CIBA Vision Corporation v. De Spirito, No. 1:2009cv01343 - Document 36 (N.D. Ga. 2010)

Court Description: OPINION and ORDER GRANTING Plaintiff's 13 Motion to Dismiss amended counterclaims. The Court GRANTS in part and DENIES in part Hoosier Eye Doctors 19 Motion to Intervene. The motion to intervene is granted as to Plaintiffs claims of trademar k infringement, unfair competition, dilution and cyber-squatting only. The court will not permit the intervention of Hoosier Eye Doctor to re-open the issue of De Spiritos now-dismissed counterclaims. The Court GRANTS 26 Unopposed Motion for Extension of Time to Complete Discovery. Discovery ends on 4/12/2010. Plaintiff's 27 Motion to Stay discovery is DENIED as moot. Signed by Judge J. Owen Forrester on 02/10/2010. (rvb)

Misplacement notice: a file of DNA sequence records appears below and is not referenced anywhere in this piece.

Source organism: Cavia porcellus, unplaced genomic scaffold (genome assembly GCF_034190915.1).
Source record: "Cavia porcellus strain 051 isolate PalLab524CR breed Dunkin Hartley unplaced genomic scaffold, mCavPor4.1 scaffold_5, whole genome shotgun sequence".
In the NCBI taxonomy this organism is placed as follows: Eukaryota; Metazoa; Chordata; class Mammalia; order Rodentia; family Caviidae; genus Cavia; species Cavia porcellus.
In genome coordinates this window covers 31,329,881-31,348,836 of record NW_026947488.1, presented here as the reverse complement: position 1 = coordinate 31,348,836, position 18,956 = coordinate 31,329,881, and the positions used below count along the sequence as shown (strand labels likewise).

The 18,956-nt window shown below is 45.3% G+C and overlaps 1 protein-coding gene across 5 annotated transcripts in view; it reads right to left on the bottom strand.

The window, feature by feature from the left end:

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IN THE UNITED STATES DISTRICT COURT FOR THE NORTHERN DISTRICT OF GEORGIA ATLANTA DIVISION CIBA Vision Corporation, Plaintiff, v. Joseph De Spirito, Defendant. : : : : : : : : : : CIVIL ACTION NO. 1:09-cv-01343-JOF OPINION & ORDER This matter is before the court on Plaintiff s motion to dismiss amended counterclaims [13]; Hoosier Eye Doctor s motion to intervene as Defendant and Counterclaim Plaintiff [19]; Plaintiff s unopposed motion to extend time to complete discovery [26]; and Plaintiff s motion to stay discovery [27]. I. Background A. Procedural History and Allegations of Counterclaim Plaintiff, CIBA Vision Corporation, filed suit against Defendant, Joseph De Spirito, on May 19, 2009. In general terms, CIBA, a manufacturer of contact lenses, avers in its complaint that it has federal trademark protection for AIR OPTIX brand contact lenses, as well as NIGHT & DAY and DAILIES. CIBA further alleges that Joseph De Spirito, through AO 72A (Rev.8/82) his business Hoosier Eye Doctor in Bloomington, Indiana, formerly purchased contact lenses from CIBA.1 But as of the date of the complaint, De Spirito was not an authorized distributor of CIBA Vision products and was not authorized to use CIBA s AIR OPTIX marks. Beginning in April 2008, however, Defendant De Spirito registered approximately 36 domain names incorporating or mimicking CIBA s trademarks. He then used some of the sites to post commercial websites as a means to sell AIR OPTIX branded contact lenses. According to Plaintiff, Defendant works to divert traffic to his websites by using CIBA s trademarks as meta tags in the source code of the infringing sites. Plaintiff sent a cease and desist letter to Defendant De Spirito on January 20, 2009. In its complaint, Plaintiff raises claims of trademark infringement, unfair competition, dilution and cyber-squatting. Plaintiff also asks the court inter alia to enter a permanent injunction barring Defendant from using the trademarks and directing Defendant De Spirito to transfer the infringing domain names to Plaintiff. Defendant filed an answer and counterclaims on July 14, 2009, and an amendment to that answer and counterclaim on August 7, 2009. In his answer, Defendant generally avers that Plaintiff knew of his websites and even provided suggestions for their design so 1 Because the court can resolve the instant motion on other grounds, the court leaves for another day the question of whether Defendant De Spirito has standing independent of non-party Hoosier Eye Doctor, Inc. to raise counterclaims. 2 AO 72A (Rev.8/82) that there would not be trademark issues. Defendant contends that Hoosier Eye Doctor has only sold one brand of contact lenses, and that is CIBA Vision. CIBA originally agreed to allow Hoosier Eye Doctor to sell contact lenses over a website, and even provided suggested changes to Defendant s websites, including offering coupons which provided rebates for the purchase of CIBA contact lenses through Hoosier Eye Doctor. Defendant then avers that CIBA permits other business entities to sell its products through websites, and to use its trademarks in conjunction with those Internet businesses. See Amended Answer & Counterclaim, ¶ 14. Upon information and belief, CIBA Vision has entered agreements with other business entities which require it not to sell its product to Joseph De Spirito or Hoosier Eye Doctor, Inc., or others who would sell them for prices lower than those agreed to by the conspiracy. Id., ¶ 15. Upon information and belief, CIBA Vision has entered agreements with other business entities that are designed to assist third-party optometrists in tying eye exam services to the purchase of CIBA brand products. Id., ¶ 16. Defendant further contends that CIBA did not raise concerns about Hoosier Eye Doctor until one or more other business entities complain[ed] to CIBA Vision that Joseph De Spirito and/or Hoosier Eye Doctor, Inc. were selling competitive products for prices sufficiently low as to cause them to compete on price. Id., ¶ 18. As a result, Defendant De 3 AO 72A (Rev.8/82) Spirito asserts, CIBA is refusing to sell its product to Defendant on the same terms as it does to other eye doctors. Id., ¶ 19. To more fully understand the nature of Plaintiff s complaint and Defendant s counterclaim, a bit of context is required. End users of contact lenses are not permitted to purchase the lenses without a prescription. Eye doctors are required by law to specify a brand of contact lenses in the prescriptions they write. Vendors may not substitute a different brand of contact lenses. Therefore, Defendant De Spirito contends, contact lens manufacturers have incentive to entice eye doctors to prescribe their brand through disguised kick-backs, whereas the manufacturers do not have the same incentive with Internet vendors. Id., ¶ 26. CIBA attempts to exclude internet vendors so that eye doctors can charge higher prices. Id., ¶ 28. This action imposes an additional barrier on consumers who must incur the cost of a new eye exam to get a new prescription with a different type of contact lens. Id., ¶ 30. For this reason, Defendant asserts that each brand of contact lens defines its own relevant market. Id., ¶ 31. In unnamed Count I of Defendant s counterclaim, Defendant asserts that CIBA s conduct caused Defendant De Spirito and Hoosier Eye Doctor to reasonably rely upon their agreement to and cooperation with the operation of the websites. CIBA Vision cannot now withhold that agreement and cooperation without compensation. Id., ¶ 33. In unnamed Count II, Defendant avers that CIBA s discrimination against him constitutes 4 AO 72A (Rev.8/82) impermissible unfair competition. Id., ¶ 35. In unnamed Count III, Defendant avers that CIBA s agreements with other businesses and discrimination against Defendant and his business for selling below the agreed prices constitutes an impermissible restraint on interstate trade in violation of the antitrust laws of the United States. Id., ¶ 37. On August 17, 2009, Plaintiff wrote to Defendant asking Defendant to drop its federal antitrust counterclaim. Plaintiff identified what it believed to be the infirmities in Defendant s counterclaim. Plaintiff s counsel also wrote a separate letter asking Defendant to drop the remaining two counterclaims which purportedly would be state law claims. Defendant did not drop the counterclaims and Plaintiff filed the instant motion to dismiss. In its response to Plaintiff s motion to dismiss counterclaims, Defendant s counsel appears to make substantive assertions concerning the counterclaims that do not appear in Defendant s amended answer and counterclaim. The court will discuss those additional allegations and consider them in conjunction with Plaintiff s motion. Because the court concludes that even with those additional allegations, Defendant s counterclaim would fail, the court finds it serves judicial economy to consider them as if they appeared in an amended counterclaim without requiring Defendant to formally amend his answer and counterclaims. In his response to Plaintiff s motion to dismiss, Defendant clarifies his antitrust cause of action by arguing that his counterclaim supports three plausible antitrust violations by 5 AO 72A (Rev.8/82) CIBA Vision: (1) discriminating against the online sales of its contact lenses so as to create an artificial profit margin for eye doctors over online vendors, thereby creating a de facto kickback; (2) refusal to deal with Defendant De Spirito; and (3) bad faith filing of the instant litigation so as to protect this regime of disguised kickbacks. To support his contention about discriminating against online contact lens dealers, Defendant De Spirito points to a consent decree from an antitrust action brought by over 30 states which required CIBA Vision to refrain from discriminating against online sales of its contact lenses. By requiring eye doctors to prescribe a specific brand of contact lenses, Defendant De Spirito contends, each brand is a relevant market unto itself. Defendant De Spirito states that CIBA Vision s refusal to deal is not permissible when, as here, a party uses its market power in a way that leverages power. Finally, Defendant De Spirito states that it is obvious that CIBA s trademark and cyber-squatting claims are without merit because CIBA approved Defendant De Spirito s websites. Therefore, CIBA s complaint must have been in bad faith. The court notes that at the time of the filing of the Joint Preliminary Report and Discovery Plan, Defendant reserved the option of arguing that the court is without personal jurisdiction over Defendant Joseph De Spirito and the parties were exploring whether to add Hoosier Eye Doctor, Inc., as a party to the suit. Hoosier Eye Doctor filed the instant motion to intervene on December 4, 2009. 6 AO 72A (Rev.8/82) B. Contentions Shortly after Defendant filed its amended answer and counterclaims, Plaintiff filed the instant motion to dismiss the amended counterclaims. Plaintiff asserts that Defendant s counterclaim does not meet the Supreme Court s standards governing the specificity required for pleadings under the Federal Rules of Civil Procedure. Because it is Defendant s second amended counterclaim, Plaintiff asks that the court dismiss it without leave to replead. Specifically, Plaintiff argues that Defendant fails to identify any particular cause of action. He does not describe which aspect of antitrust law he contends Plaintiff has violated and fails to identify any business entities with which Plaintiff has conspired, or any information times, places, dates, people about the alleged conspiracy. Defendant does not allege any adverse impact on interbrand competition and any relevant market. Finally, Plaintiff argues that Defendant De Spirito does not have standing to raise an antitrust claim and has not alleged an antitrust violation because he may continue to sell contact lenses in his capacity as an eye doctor. Defendant De Spirito responds that he is not required to specify whether he is proceeding under § 1 or § 2 for his antitrust allegation, although he contends that CIBA s actions violate § 2 if CIBA acted independently and § 1 if CIBA acted under agreement with eye doctors. He also avers that his counterclaim is plausible under Twombly and Iqbal. 7 AO 72A (Rev.8/82) II. Discussion A. Pleading Standard on Motion to Dismiss With the cases of Bell Atlantic Corp. v. Twombly, 550 U.S. 544 (2007) and Ashcroft v. Iqbal, 129 S. Ct. 1937 (2009), the Supreme Court has clarified the landscape surrounding the standards for notice pleading. In Sinaltrainal v. Coca-Cola Co., 578 F.3d 1252 (11th Cir. 2009), the Eleventh Circuit described the impact of Twombly and Iqbal. Although it must accept well-pled facts as true, the court is not required to accept a plaintiff s legal conclusions. Ashcroft v. Iqbal, 556 U.S. ----, 129 S. Ct. 1937 (2009) (noting the tenet that a court must accept as true all of the allegations contained in a complaint is inapplicable to legal conclusions ). In evaluating the sufficiency of a plaintiff s pleadings, we make reasonable inferences in Plaintiff s favor, but we are not required to draw plaintiff s inference. Aldana v. Del Monte Fresh Produce, N.A., Inc., 416 F.3d 1242, 1248 (11th Cir.2005). Similarly, unwarranted deductions of fact in a complaint are not admitted as true for the purpose of testing the sufficiency of plaintiff s allegations. Id.; see also Iqbal, 129 S. Ct. at 1951 (stating conclusory allegations are not entitled to be assumed true ). A complaint may be dismissed if the facts as pled do not state a claim for relief that is plausible on its face. See Iqbal, 129 S. Ct. at 1950 (explaining only a complaint that states a plausible claim for relief survives a motion to dismiss ); Bell Atl. Corp. v. Twombly, 550 U.S. 544, 561-62, 570 (2007) (retiring the prior unless it appears beyond doubt that the plaintiff can prove no set of facts standard). In Twombly, the Supreme Court emphasized a complaint requires more than labels and conclusions, and a formulaic recitation of the elements of a cause of action will not do. Twombly, 550 U.S. at 555. Factual allegations in a complaint need not be detailed but must be enough to raise a right to relief above the speculative level on the assumption that all the allegations in the complaint are true (even if doubtful in fact). Id. at 555 (internal citations and emphasis omitted). 8 AO 72A (Rev.8/82) More recently, in Iqbal, the Supreme Court reiterated that although Rule 8 of the Federal Rules of Civil Procedure does not require detailed factual allegations, it does demand more than an unadorned, the-defendant-unlawfully-harmed-me accusation. Iqbal, 129 S. Ct. at 1949. A complaint must state a plausible claim for relief, and [a] claim has facial plausibility when the plaintiff pleads factual content that allows the court to draw the reasonable inference that the defendant is liable for the misconduct alleged. Id. The mere possibility the defendant acted unlawfully is insufficient to survive a motion to dismiss. Id. The well-pled allegations must nudge the claim across the line from conceivable to plausible. Twombly, 550 U.S. at 570. 578 F.3d at 1260-61, 1268 (further noting that complaint fails to allege when or with whom [defendant] entered into a conspiracy . . . The scope of the conspiracy and its participants are undefined and rejecting conspiracy allegations based on information and belief that are without factual content ). Defendant De Spirito attempts to distinguish these cases away on their facts, but this effort is unsuccessful. None of the cases is limited to its facts, but rather together they clarify the fact that complaints must be plausible even at the dismissal stage. The court must next apply this standard to the counterclaims in this case. B. Antitrust Claims Defendant De Spirito does not specify under which section of the Sherman Act his antitrust violations arise. As best the court can determine, one of Defendant De Spirito s antitrust claims can be characterized as refusal to deal. The offense of monopoly under Section 2 of the Sherman Act has two elements: (1) possession of monopoly power in the relevant market and (2) willful acquisition or maintenance of that power as distinguished 9 AO 72A (Rev.8/82) from growth or development as a consequence of a superior product, business acumen, or historic accident. Morris Communications Corp. v. PGA Tour, Inc., 364 F.3d 1288, 129394 (11th Cir. 2004). Monopoly power includes power to exclude competition from the relevant market. Id. at 1294. The second element recognizes that certain practices can have the effect of preventing or excluding competition in the relevant market. Id. Two theories exist upon which to predicate a unilateral refusal to deal claim: (1) the intent test and (2) the essential facility test. Under the intent test, it is unlawful for a monopolist to maintain or extend its monopoly power by intentionally engaging in conduct that unnecessarily excludes competitors and impairs competition. Under the essential facility test, a company that has exclusive control over a facility essential to effective competition may not deny potential competitors access to that facility on reasonable terms and conditions if to do so would create or maintain monopoly power in the relevant market. The plaintiff has the burden of proving that the defendant controls an essential facility that cannot be practically or economically duplicated. In the absence of any purpose to create or maintain a monopoly, however, a company may deal or refuse to deal with whomever it pleases. Even a company with monopoly power has no general duty to cooperate with its business rivals and may refuse to deal with them if valid business reasons exist for such refusal. . . . [R]efusal to deal that is designed to protect or further the legitimate business purposes of a defendant does not violate the antitrust laws, even if that refusal injures competition. Morris Communications Corp. v. PGA Tour, Inc., 364 F.3d 1288, 1294-95 (11th Cir. 2004) (quotations and citations omitted). Defendant De Spirito s other antitrust claims seem to relate to an allegation that CIBA Vision discriminated against on-line sales of contact lenses in order to create an 10 AO 72A (Rev.8/82) artificial profit market resulting in de facto kickbacks to the company. This allegation relates to Section 1 of the Sherman Act. Section 1 of the Sherman Act provides that [e]very contract, combination in the form of trust or otherwise, or conspiracy, in restraint of trade or commerce among the several states, or with foreign nations, is declared to be illegal. 15 U.S.C. § 1. Section One applies only to agreements between two or more businesses; it does not cover unilateral conduct. Spanish Broadcasting System of Florida, Inc. v. Clear Channel Communications, Inc., 376 F.3d 1065, 1071 (11th Cir. 2004) (citing Fisher v. City of Berkeley, 475 U.S. 260, 266 (1986) ( Even where a single firm s restraints directly affect prices and have the same economic effect as concerted action might have, there can be no liability under § 1 in the absence of agreement. ). Further, under Eleventh Circuit case law, alleged Section One agreements analyzed under the rule of reason require a plaintiff to prove (1) the anticompetitive effect of the defendant s conduct on the relevant market, and (2) that the defendant s conduct has no procompetitive benefit or justification. Id. (citations omitted). In alleging the anticompetitive effect of the defendant s conduct, an antitrust plaintiff must show harm to competition rather than to competitors. That is, the anticompetitive effects are measured by their impact on the market rather than by their impact on competitors. Id. Finally, Defendant De Spirito advances the argument that CIBA Vision s filing of the instant lawsuit is a violation of antitrust law because it seeks to protect the alleged 11 AO 72A (Rev.8/82) kickbacks. The Eleventh Circuit, however, has held that Noerr-Pennington immunity has expanded from its initial purpose of shielding a defendant from antitrust liability for efforts to petition government to pass legislation that would have monopolizing effects to now also shielding a defendant from antitrust liability for resorting to litigation to obtain from a court an anticompetitive outcome. Andrx Pharmaceuticals, Inc. v. Elan Corp., PLC, 421 F.3d 1227, 1223 (11th Cir. 2005). An exception to this protection exists when a defendant engages in sham litigation where a lawsuit is nothing more than an attempt to interfere with the business of a competitor. Id. To prove sham litigation, a plaintiff must establish: (1) the lawsuit is objectively baseless and (2) the party bringing the suit had a subjective motivation to interfere directly with the business relationships of a competitor. Id. at 1234. The court now considers whether Defendant De Spirito has sufficiently plead these antitrust claims. In Twombly, consumers brought a class action complaint against incumbent local exchange carriers alleging an antitrust conspiracy to prevent competitive entry into the local telephone and Internet service markets. The complaint alleged that the carriers had conspired to restrain trade by (1) engaging in parallel conduct to inhibit the growth of competitive carriers and (2) by agreeing to refrain from competing against one another. The complaint alleged that the incumbent carriers achieved this by making unfair agreements with the competitive carriers for access to networks, providing inferior connections to networks, overcharging, and billing in ways to sabotage the competitive carriers 12 AO 72A (Rev.8/82) relationship with their customers. The complaint asserted that this common motivation led the incumbent carriers to form a conspiracy. The complaint also alleged that the incumbent carriers had agreements to refrain from competing against one another because they failed to meaningfully pursue attractive business opportunities. See 550 U.S. at 551 n.2 ( Beginning as early as February 6, 1996, and continuing to the present, the exact dates being unknown to Plaintiffs, Defendants and their co-conspirators engaged in a contract, combination or conspiracy to prevent competitive entry in their respective local telephone and/or high speed internet services markets by, among other things, agreeing not to compete with one another and to stifle attempts by others to compete with them and otherwise allocating customers and markets to one another in violation of Section 1 of the Sherman Act. ). The Twombly Court found, however, that a conclusory allegation of agreement at some unidentified point does not supply facts adequate to show illegality. Id. at 556-57. An allegation of parallel conduct is thus much like a naked assertion of conspiracy in a § 1 complaint: it gets the complaint close to stating a claim, but without some further factual enhancement it stops short of the line between possibility and plausibility of entitlement to relief. Id. at 577 (quotations and citations omitted). The Court then went on to discuss the enormously high costs of discovery in federal antitrust litigation. Id. at 557-59. Ultimately, the Court concluded that nothing in the complaint invests either the action or inaction 13 AO 72A (Rev.8/82) alleged with a plausible suggestion of conspiracy. Id. at 566. See also Sinaltrainal, 578 F.3d at 1268 (holding conspiracy allegations were vague and conclusory, the complaint fails to allege when or with whom [the defendant] entered into a conspiracy and [t]he scope of the conspiracy and its participants are undefined ). Based on the instruction of Twombly and Sinaltrainal, it is clear to the court that Defendant has not sufficiently alleged a conspiracy under Section 1 of the Sherman Act. Defendant has not described with whom Plaintiff is in a conspiracy or where or when these agreements were made. Defendant has not explained how Plaintiff s behavior plausibly suggests a conspiracy. Defendant has failed to allege that CIBA s decision to stop selling to Defendant amounted to anything more that would violate antitrust. Defendant De Spirito has not alleged how Plaintiff s behavior plausibly suggests a conspiracy. Nor has he alleged how CIBA Vision s conduct has harmed or impacted the market. Defendant De Spirito has not set forth how CIBA Vision s alleged refusal to allow him to sell its contact lenses online has weakened competition between CIBA Vision s contact lenses and those of their competitors. Nor has Defendant De Spirito alleged any facts that would show the instant litigation is sham either in that the suit is objectively baseless or that CIBA Vision had the subjective intent to directly interfere with Defendant De Spirito s business. The court further finds that Defendant De Spirito has not sufficiently pled a Section 2 refusal to deal antitrust claim because he has not alleged that CIBA Vision has done 14 AO 72A (Rev.8/82) anything other than refuse to deal with whomever it pleases. Defendant De Spirito has not alleged any facts that CIBA Vision has refused to deal for reasons other than its own legitimate business purposes. The fact that CIBA Vision may have terminated sales in response to complaints does not make out a prima facie showing of conspiracy. Monsanto Co. v. Spray-Rite Serv. Corp., 465 U.S. 752, 763 (1984). In addition to failing to sufficiently allege either a Section 1or Section 2 violation, on the substantive merits of Defendant s antitrust claim, the pleading of the cause of action falls below that which is required. Prior cases have rejected the notion that a single brand can constitute a market. See, e.g., Generac Corp. v. Caterpillar Inc., 172 F.3d 971, 977 (7th Cir. 1999) ( Product markets are not defined in terms of one trademark or another; trademarks simply identify the origin of a product. Not even the most zealous antitrust hawk has ever argued that Amoco gasoline, Mobil gasoline, and Shell gasoline are three separate product markets . . . ). There is no allegation that CIBA Vision has a monopoly on contact lenses. See also Sheridan v. Marathon Petroleum Co., 530 F.3d 590, 595 (7th Cir. 2008) (Posner, J.) ( Marathon oil is not a market . . . a trademark does not confer a monopoly; all it does is prevent a competitor from attaching the same name to his product ). While the court understands Defendant De Spirito s contention that the market for contact lenses is different because the brand of lens must be prescribed by the eye doctor, he offers no support for his follow-on assertion that this means each brand is a market unto 15 AO 72A (Rev.8/82) itself. Instead, as Plaintiff points out, for certain patented drugs prescribed by doctors, pharmacists are not permitted to use a substitute, but there can be no contention that a manufacturer who refused to sell that drug to a particular pharmacy would be liable for an antitrust violation. Defendant De Spirito contends that it is suspicious that CIBA had originally granted him permission to operate the websites and then withdrew that authorization.2 The court finds it not unusual at all that a trademark holder would authorize a third party to use the mark under specified circumstances and then later withdraw that authorization for a variety of reasons. Defendant has alleged no facts to show that his contention that the withdrawal was due to antitrust reason is plausible. Further, this change in authorization does not render CIBA s trademark claims per se without merit. If a trademark holder no longer authorizes a third party to use its marks, any continued use without authorization could possibly be a violation of trademark law, as in the situation of a food or hotel franchise, for example. What Twombly and Iqbal teach is that where there are other plausible explanations, it is not sufficient to speculate in a complaint and particularly to base that speculation on no facts at 2 Defendant speculates out of whole cloth that the withdrawal occurred after CIBA received complaints from other eye doctors, but the counterclaim offers no information on the who-what-why-where of these complaints. Further, Defendant De Spirito has done nothing to explain how the instant situation goes beyond a legitimate termination [that] came about in response to complaints nor has he explained how an agreement can be inferred from the mere existence of complaints. See Monsanto Co. v. Spray-Rite Serv. Corp., 465 U.S. 752, 763-64 (1984). 16 AO 72A (Rev.8/82) all. See Iqbal, 129 S. Ct. at 1949 (if complaint alleges facts that are merely consistent with defendant s liability, it stops short of the line between possibility and plausibility of entitlement to relief ). Although Defendant De Spirito avers that CIBA s concerns about the counterclaim s sufficiency problems would be better addressed through routine discovery than by dismissal with prejudice, Twombly and Iqbal stand for the opposite particularly where the expensive process of discovery in an antitrust suit is at stake. Defendant De Spirito attempts to salvage his argument by contending that CIBA s rebates for eye exams in return for the purchase of CIBA lenses discriminates against the online sale of lenses by making the online sale at an effectively higher rate than the doctor s sale. This effective increase in price, Defendant contends, allows eye doctors to make a larger mark up in their prices relative to what they would be able to achieve under a different brand. Thus, CIBA s discrimination against online vendors acts as a kickback to eye doctors who agree to sell the CIBA brand. But Defendant De Spirito s theory cannot account for the fact that he admits that CIBA sells its contact lenses to other internet customers. See Amended Complaint, ¶ 14. The coupons, in fact, are to encourage customers presently wearing a different brand of contact lenses, to go back to their eye doctor for a fitting and to request the CIBA contact lenses. This indicates that there is market competition among brands. Furthermore, as described above, a mere refusal to sell, without more, is not an actionable antitrust violation. See Mr. Furniture Warehouse, Inc. v. Barclays Am. 17 AO 72A (Rev.8/82) Commercial Inc., 919 F.2d 1517, 1522 (11th Cir. 1990) ( A monopolist s refusal to deal becomes actionable under the antitrust laws only where the refusal is designed to have an anticompetitive effect. ). Defendant De Spirito s counterclaim does not describe that anticompetitive effect. Finally, Defendant De Spirito avers that because of the requirement that eye doctors specify a brand of contact lenses in the prescription, contact lens manufacturers should be required to act responsibly . . ., and not to tamper with the medical judgment of eye doctors, make it more expensive or less convenient for consumers to buy online, or otherwise act to the detriment of contact lens consumers. See Response [15], at 16. This argument may or may not be legitimate as a matter of public policy, but nothing in Defendant De Spirito s counterclaim or response to Plaintiff s motion to dismiss explains why it is a violation of antitrust law. For these reasons, the court finds that Defendant s antitrust counterclaim fails to meet the standard for pleading as described in Twombly and Iqbal. C. Remaining Claims In unnamed Count I of Defendant s counterclaim, Defendant asserts that CIBA s conduct caused Defendant De Spirito and Hoosier Eye Doctor to reasonably rely upon their agreement to and cooperation with the operation of the websites. CIBA Vision cannot now withhold that agreement and cooperation without compensation. Id., ¶ 33. In response to Plaintiff s motion to dismiss this claim, Defendant argues only that the counterclaim does 18 AO 72A (Rev.8/82) not need to recite legal conclusions and the counterclaims allege that Mr. De Spirito reasonably relied upon Ciba Vision s representations that he could operate the website they now complain of, leading him to invest in its development and operation, but that Ciba Vision is now preventing him from doing so. That is sufficient to put Ciba Vision on notice that he is entitled to the equitable remedy of recovering his expenses incurred due to that reasonable reliance. There is no need to invoke the magic words quasi-contract. See Response [15], at 18. It is not clear to the court what this means and the court cannot discern a common law or statutory basis for this cause of action. In unnamed Count II, Defendant avers that CIBA s discrimination against him constitutes impermissible unfair competition. Id., ¶ 35. Defendant has not responded to Plaintiff s argument that Defendant has not identified any cognizable cause of action with respect to this count. Moreover, Defendant De Spirito did not even attempt to further define his unfair competition claim in response to Plaintiff s motion to dismiss counterclaim. Thus, the court finds that Defendant De Spirito s remaining two counterclaims fail to state a cause of action. The court must next consider whether to grant Defendant De Spirito leave to amend his counterclaim for the fourth time. (Defendant De Spirito filed his answer and counterclaim on July 14, 2009. He amended the counterclaim on August 7, 2009. Finally, the court accepted Defendant De Spirito s response to Plaintiff s motion to dismiss 19 AO 72A (Rev.8/82) counterclaim as a new statement of his causes of action despite the fact that Defendant De Spirito s response contained new factual and theoretical allegations and he did not seek leave of the court to amend his answer and counterclaim.) The court notes Defendant De Spirito has had ample opportunity to further specify his claims, particularly where Plaintiff provided Defendant two detailed letters pointing out deficiencies in Defendant s counterclaim. Defendant simply has not made any effort to bring his counterclaims up to the standards articulated in Twombly and Iqbal. The court notes, in particular, that other than discussions of Twombly and Iqbal, as well as an explanation of the legal landscape of contact lens prescriptions, Defendant s response contains only two legal citations: one of which generally defines markets for the purpose of antitrust law citing United States v. E.I. du Pont de Nemours & Co., 351 U.S. 377, 395 (1956); and a second which generally defines antitrust injury citing to Cargill, Inc. v. Monfort of Colo., Inc., 479 U.S. 104, 122 (1986). There simply has been no effort by Defendant to explain to Plaintiff or the court why the vague and conclusory allegations raised in his counterclaims are sufficient under the pleading standards of Rule 8 as clarified in Twombly and Iqbal. Therefore, the court does not grant Defendant further leave to amend his counterclaims. 20 AO 72A (Rev.8/82) D. Motion to Intervene Hoosier Eye Doctor, Inc. seeks to intervene pursuant to Rule 24(a) and (b) arguing that the websites at issue in the litigation belong to Hoosier Eye Doctor and all of the revenue generated from them went to Hoosier Eye Doctor. Hoosier Eye Doctor also states that any actions taken by Defendant De Spirito related to providing optometry services and selling optometry-related products were taken in his capacity as agent for Hoosier Eye Doctor. Therefore, Hoosier Eye Doctor argues, Defendant De Spirito cannot adequately represent Hoosier Eye Doctor s interests because he will argue that any alleged harm done to CIBA Vision was committed by Hoosier Eye Doctor. The two parties also have differing levels of insurance coverage. Plaintiff opposes Hoosier Eye Doctor, Inc. s motion to intervene arguing procedurally that it is untimely under this court s local rules and the parties Joint Preliminary Planning Report, and improper under the same rules because Hoosier Eye Doctor did not seek leave of the court before filing the motion. Plaintiff also contends that Hoosier Eye Doctor did not comply with Rule 24(c) s requirement that the proposed intervenor attach a pleading to its motion setting forth the claim or defense for which intervention is sought. Substantively, CIBA Vision argues that the interests of Hoosier Eye Doctor are adequately protected by Joseph De Spirito s presence in the case. Finally, Plaintiff states that it would not oppose the intervention of Hoosier Eye Doctor were the court not to allow Hoosier Eye Doctor to 21 AO 72A (Rev.8/82) change the counterclaims raised by De Spirito and which already had been fully briefed in Plaintiff s motion to dismiss counterclaims. The court notes for the purpose of context that Hoosier Eye Doctor is and has been represented by the same counsel who represent Joseph De Spirito. Significantly, Hoosier Eye Doctor does not inform the court what claims it intends to bring or whether it will be joining Defendant De Spirito s counterclaims. Hoosier Eye Doctor does state it is likely entitled to file a declaratory judgment action which would have to be consolidated with the instant action anyway. Hoosier Eye Doctor s brief on its motion to intervene does not satisfy the requirements of the Federal Rules of Civil Procedure. See Fed. R. Civ. P. 24(c) (stating that motion to intervene must state the grounds for intervention and be accompanied by a pleading that sets out the claim or defense for which intervention is sought ). Again, in the interest of judicial economy, the court will not deny the motion to intervene on the basis of these procedural issues only. The court understands that the basis for Hoosier Eye Doctor s intervention is as the owner of the websites at issue and to protect itself against any potential efforts by De Spirito to shift blame (although that may be difficult under the present circumstances of De Spirito and Hoosier Eye Doctor sharing counsel). Those domain names, however, relate only to Plaintiff s trademark and unfair competition claims. The only possible relation Hoosier Eye Doctor claims to De Spirito s counterclaims 22 AO 72A (Rev.8/82) is that CIBA Vision has argued in its motion to dismiss that De Spirito does not have standing to bring the antitrust counterclaim. Under Federal Rule of Civil Procedure 24, intervention may either be as of right or permissive. To establish intervention as of right, an applicant must show that (1) his motion is timely, (2) he has an interest relating to the property or transaction that is the subject of the action, (3) the disposition of the action may impede the applicant s ability to protect his interests, and (4) his interests are not adequately represented by the existing parties to the suit. United States v. City of Miami, 278 F.3d 1174, 1178 (11th Cir. 2002). Permissive intervention is proper when an applicant s claim or defense and the main action have a question of law or fact in common. Fed. R. Civ. P. 24(b). Before granting a motion for permissive intervention, the court must consider whether the intervention will unduly delay or prejudice the adjudication of the rights of the original parties. Id. The court finds that on the basis of Hoosier Eye Doctor s alleged ownership of the domain names at issue, it potentially has an interest relating to the property that is the subject of the instant complaint. It is less clear to the court that Hoosier Eye Doctor s interests could not be adequately protected by De Spirito. However, in the interest of resolving all of these claims in one litigation, and because the parties have only begun to engage in litigation, the court will grant Hoosier Eye Doctor s motion to intervene as to Plaintiff s claims of trademark infringement, unfair competition, dilution and cyber-squatting only. 23 AO 72A (Rev.8/82) The court will not permit the intervention of Hoosier Eye Doctor to re-open the issue of De Spirito s now-dismissed counterclaims. The court agrees with CIBA Vision that the counterclaims had already been fully briefed by the parties and De Spirito had three opportunities to adequately plead those claims and was unable to do so prior to Hoosier Eye Doctor s motion to intervene. The court will not permit De Spirito to use the vehicle of intervention to get a fourth bite at that apple, particularly where Hoosier Eye Doctor s own pleadings demonstrate no basis upon which Hoosier Eye Doctor s intervention would impact the dismissed counterclaims. The court notes also that it did not rely on CIBA Vision s standing argument in dismissing De Spirito s antitrust counterclaim and therefore that cannot form the basis for Hoosier Eye Doctor s intervention. The court agrees that with the addition of Hoosier Eye Doctor to the litigation, discovery will need to be extended. Thus, the court GRANTS Plaintiff s motion to extend discovery for a period of sixty (60) days from the date of this order. Because the court has addressed the motions to stay and intervene, the court DENIES AS MOOT Plaintiff s motion to stay discovery. III. Conclusion The court GRANTS Plaintiff s motion to dismiss amended counterclaims [13]; GRANTS IN PART AND DENIES IN PART Hoosier Eye Doctor s motion to intervene as Defendant and Counterclaim Plaintiff [19]; GRANTS Plaintiff s unopposed motion to 24 AO 72A (Rev.8/82) extend time to complete discovery [26]; and DENIES AS MOOT Plaintiff s motion to stay discovery [27] IT IS SO ORDERED this 10th day of February 2010. /s J. Owen Forrester J. OWEN FORRESTER SENIOR UNITED STATES DISTRICT JUDGE 25 AO 72A (Rev.8/82)